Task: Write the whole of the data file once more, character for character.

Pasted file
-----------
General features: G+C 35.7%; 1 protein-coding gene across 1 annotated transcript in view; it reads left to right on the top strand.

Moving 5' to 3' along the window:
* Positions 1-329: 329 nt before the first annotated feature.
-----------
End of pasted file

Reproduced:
General features: G+C 35.7%; 1 protein-coding gene across 1 annotated transcript in view; it reads left to right on the top strand.

Moving 5' to 3' along the window:
* Positions 1-329: 329 nt before the first annotated feature.